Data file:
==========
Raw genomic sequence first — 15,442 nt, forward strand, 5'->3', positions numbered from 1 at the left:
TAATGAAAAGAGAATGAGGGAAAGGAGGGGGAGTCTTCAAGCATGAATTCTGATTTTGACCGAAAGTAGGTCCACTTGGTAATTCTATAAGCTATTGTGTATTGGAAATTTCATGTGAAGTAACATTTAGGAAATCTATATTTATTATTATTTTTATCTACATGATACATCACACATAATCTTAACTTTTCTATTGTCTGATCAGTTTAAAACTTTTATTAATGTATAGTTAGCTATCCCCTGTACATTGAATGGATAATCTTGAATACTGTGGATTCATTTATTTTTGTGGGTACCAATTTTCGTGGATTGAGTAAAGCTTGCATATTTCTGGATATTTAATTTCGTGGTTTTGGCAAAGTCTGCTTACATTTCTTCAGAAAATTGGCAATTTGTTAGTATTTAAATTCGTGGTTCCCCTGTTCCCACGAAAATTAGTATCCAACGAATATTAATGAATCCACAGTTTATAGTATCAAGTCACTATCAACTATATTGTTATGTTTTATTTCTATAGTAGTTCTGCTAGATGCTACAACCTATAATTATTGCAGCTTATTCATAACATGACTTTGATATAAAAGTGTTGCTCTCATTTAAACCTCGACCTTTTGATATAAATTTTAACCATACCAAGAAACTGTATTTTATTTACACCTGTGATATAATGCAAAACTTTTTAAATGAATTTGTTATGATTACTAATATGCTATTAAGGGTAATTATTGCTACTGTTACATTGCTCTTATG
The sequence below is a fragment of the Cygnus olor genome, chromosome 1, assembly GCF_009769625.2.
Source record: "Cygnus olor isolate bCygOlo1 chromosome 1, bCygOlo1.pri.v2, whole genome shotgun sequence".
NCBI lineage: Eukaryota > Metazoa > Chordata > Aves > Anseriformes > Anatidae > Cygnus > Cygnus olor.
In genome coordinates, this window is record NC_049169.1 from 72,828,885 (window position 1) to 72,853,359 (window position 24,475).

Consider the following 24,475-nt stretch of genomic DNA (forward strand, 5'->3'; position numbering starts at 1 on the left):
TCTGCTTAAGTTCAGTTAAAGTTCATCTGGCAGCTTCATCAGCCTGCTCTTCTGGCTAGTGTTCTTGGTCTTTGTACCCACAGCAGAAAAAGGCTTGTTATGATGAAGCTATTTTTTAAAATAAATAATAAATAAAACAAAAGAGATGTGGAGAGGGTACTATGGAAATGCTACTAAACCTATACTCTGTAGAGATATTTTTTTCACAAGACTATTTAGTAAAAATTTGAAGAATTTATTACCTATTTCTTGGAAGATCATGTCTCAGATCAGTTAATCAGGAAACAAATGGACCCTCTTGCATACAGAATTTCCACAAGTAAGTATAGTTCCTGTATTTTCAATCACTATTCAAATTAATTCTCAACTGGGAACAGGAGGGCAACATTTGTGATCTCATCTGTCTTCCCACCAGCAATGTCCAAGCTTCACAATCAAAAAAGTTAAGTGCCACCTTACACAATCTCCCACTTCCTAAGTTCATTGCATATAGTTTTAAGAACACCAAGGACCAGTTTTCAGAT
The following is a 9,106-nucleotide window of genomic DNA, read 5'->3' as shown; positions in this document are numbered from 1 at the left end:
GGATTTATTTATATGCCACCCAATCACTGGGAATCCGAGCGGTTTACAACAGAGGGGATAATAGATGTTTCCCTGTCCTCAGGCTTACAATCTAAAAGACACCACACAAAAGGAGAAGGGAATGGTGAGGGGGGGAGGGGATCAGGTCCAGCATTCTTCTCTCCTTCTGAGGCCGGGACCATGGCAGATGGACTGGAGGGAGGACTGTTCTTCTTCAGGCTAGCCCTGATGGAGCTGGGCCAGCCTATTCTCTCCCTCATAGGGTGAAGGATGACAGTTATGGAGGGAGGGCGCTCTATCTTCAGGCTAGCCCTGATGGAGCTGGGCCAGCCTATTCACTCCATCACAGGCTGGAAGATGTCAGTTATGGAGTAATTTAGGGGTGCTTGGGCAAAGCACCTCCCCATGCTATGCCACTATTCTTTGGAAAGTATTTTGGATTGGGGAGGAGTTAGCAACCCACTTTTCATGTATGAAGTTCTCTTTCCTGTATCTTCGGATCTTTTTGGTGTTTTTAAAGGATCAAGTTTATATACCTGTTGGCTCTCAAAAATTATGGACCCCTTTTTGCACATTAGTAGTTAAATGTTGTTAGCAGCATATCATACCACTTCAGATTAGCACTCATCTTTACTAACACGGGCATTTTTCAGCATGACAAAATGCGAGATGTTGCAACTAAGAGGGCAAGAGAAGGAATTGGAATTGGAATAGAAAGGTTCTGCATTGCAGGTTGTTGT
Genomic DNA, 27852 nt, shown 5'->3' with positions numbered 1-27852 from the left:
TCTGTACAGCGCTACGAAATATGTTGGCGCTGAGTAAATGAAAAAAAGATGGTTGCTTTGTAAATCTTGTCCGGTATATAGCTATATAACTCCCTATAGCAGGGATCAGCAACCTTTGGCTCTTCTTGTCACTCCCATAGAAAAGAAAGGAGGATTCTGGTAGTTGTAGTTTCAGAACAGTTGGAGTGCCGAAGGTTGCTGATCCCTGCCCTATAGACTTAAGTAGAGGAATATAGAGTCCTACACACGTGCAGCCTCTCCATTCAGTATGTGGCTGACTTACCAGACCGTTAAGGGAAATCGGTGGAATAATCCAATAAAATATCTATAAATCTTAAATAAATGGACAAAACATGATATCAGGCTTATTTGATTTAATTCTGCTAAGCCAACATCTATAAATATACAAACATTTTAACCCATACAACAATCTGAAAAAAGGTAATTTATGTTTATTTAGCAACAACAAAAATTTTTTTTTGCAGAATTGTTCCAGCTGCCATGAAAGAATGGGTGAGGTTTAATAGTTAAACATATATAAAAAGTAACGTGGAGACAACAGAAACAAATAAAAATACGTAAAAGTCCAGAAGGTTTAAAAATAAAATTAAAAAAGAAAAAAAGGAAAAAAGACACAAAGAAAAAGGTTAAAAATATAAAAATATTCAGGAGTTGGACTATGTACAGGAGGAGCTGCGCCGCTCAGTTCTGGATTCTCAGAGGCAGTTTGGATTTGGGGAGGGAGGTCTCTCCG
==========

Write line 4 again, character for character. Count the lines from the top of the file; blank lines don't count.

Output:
Source record: "Cygnus olor isolate bCygOlo1 chromosome 1, bCygOlo1.pri.v2, whole genome shotgun sequence".